The recent passage of August meant summer fun. Who can resist relaxing, partying, and running over homeless men and dumping the corpse in the ocean? That’s right, I Know What You Did Last Summer.
I Know What You Did Last Summer was essentially a Scooby Doo murder mystery, but instead of a monster mask unveiling, it featured a hook-wielding serial killer. It all starts with a shared secret, a horror trope that experienced a resurgence after the Scream series. This sort of scenario works best as either a one short or if all the characters begin the campaign with the understanding that they have a dark secret. For fun, consider not sharing the secret right with the players at all because the characters refuse to discuss it.
There are a few staples of this genre, all part of a series of twists: 1) The murdered person isn’t dead. 2) The murdered person’s identity isn’t who the characters think it is. 3) The person seeking revenge toys with each witness, attempting to kill them off one by one, often in gruesomely appropriate and/or ironic ways. For a one shot, it’s easy to add archetypes to this sort of genre:
- The Skeptic: This character is perfectly happy keeping the secret and has no interest in unearthing the past. There’s a reason for this – revealing the secret might ruin him. It could be a highly public business, a career in the movies, or political aims. Whatever the case, the Skeptic wants the secret to stay buried and might even cover up evidence of the resurrected killer until he can “deal with it” on his own terms. This is, of course, a fatal mistake.
- The Neurotic: A character wracked with guilt over the accident. The neurotic works well in games that feature a sanity mechanic. Whatever the rules system, he’s the most mentally vulnerable of the bunch. The killer knows this of course and can use it to his advantage by manipulating the Neurotic into crying wolf several times before making an appearance.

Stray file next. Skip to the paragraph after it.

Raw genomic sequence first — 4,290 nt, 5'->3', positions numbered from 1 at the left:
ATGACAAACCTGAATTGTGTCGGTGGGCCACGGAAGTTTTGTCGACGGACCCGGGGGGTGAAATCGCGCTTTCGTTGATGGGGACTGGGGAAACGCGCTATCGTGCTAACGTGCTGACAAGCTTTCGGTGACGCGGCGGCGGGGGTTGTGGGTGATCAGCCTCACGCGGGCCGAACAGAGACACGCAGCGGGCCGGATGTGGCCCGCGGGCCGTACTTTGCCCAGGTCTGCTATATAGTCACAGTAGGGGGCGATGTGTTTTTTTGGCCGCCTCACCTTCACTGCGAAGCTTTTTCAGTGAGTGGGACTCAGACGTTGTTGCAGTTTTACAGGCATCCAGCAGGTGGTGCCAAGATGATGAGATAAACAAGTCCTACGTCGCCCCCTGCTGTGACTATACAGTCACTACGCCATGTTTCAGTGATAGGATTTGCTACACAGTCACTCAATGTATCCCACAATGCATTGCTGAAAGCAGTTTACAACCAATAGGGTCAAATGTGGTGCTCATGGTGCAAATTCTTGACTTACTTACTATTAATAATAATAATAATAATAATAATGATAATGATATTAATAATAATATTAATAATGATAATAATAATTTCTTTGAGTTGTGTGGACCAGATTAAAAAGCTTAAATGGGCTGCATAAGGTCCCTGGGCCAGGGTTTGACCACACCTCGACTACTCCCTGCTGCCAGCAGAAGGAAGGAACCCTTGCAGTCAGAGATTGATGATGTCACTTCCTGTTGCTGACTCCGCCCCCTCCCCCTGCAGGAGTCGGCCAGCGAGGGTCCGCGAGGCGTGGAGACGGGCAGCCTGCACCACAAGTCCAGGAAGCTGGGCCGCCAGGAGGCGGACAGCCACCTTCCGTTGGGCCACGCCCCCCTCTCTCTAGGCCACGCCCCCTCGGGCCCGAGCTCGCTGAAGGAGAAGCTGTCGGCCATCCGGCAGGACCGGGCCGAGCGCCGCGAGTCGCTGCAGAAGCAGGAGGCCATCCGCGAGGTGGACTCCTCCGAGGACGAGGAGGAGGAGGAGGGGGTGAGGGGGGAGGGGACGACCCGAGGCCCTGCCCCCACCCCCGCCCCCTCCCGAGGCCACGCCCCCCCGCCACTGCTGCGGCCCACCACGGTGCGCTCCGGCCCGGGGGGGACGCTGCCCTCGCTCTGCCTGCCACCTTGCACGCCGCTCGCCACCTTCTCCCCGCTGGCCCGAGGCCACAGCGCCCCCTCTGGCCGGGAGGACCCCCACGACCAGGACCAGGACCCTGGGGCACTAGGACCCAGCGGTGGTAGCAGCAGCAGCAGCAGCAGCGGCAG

- The Investigator: The hero, which is probably most player characters. This archetype believes any outlandish murder plot and attempts to stop it by being well-armed. There’s nothing wrong with this, but it might warrant having the other conspirators be non-player characters so they can crack under pressure at the right time.
- The Stoner: Like the Neurotic, only he sublimates his guilt with drugs or alcohol. The Stoner is an unreliable witness and therefore equally likely to cry wolf or ignore evidence due to his proclivities for mind-altering fun.
- The Love Interest: There’s usually a couple in these sorts of scenarios, which is in itself a vulnerability for the group. This person is the one character the protagonist can trust. Or can he? She may be the real killer, or the slasher may try to drive a wedge between the couple my framing her for the crime.
For repeated fun, the first time the killer shows up it might be the accident survivor who was mangled in some creative way (losing his hand, face mutilated) from the incident. After he’s killed, the second masked iteration could be his child. And the third time? That’s when the original killer returns as a zombie out for revenge.
Your Turn: Have you ever used a shared guilt murder mystery in your game?
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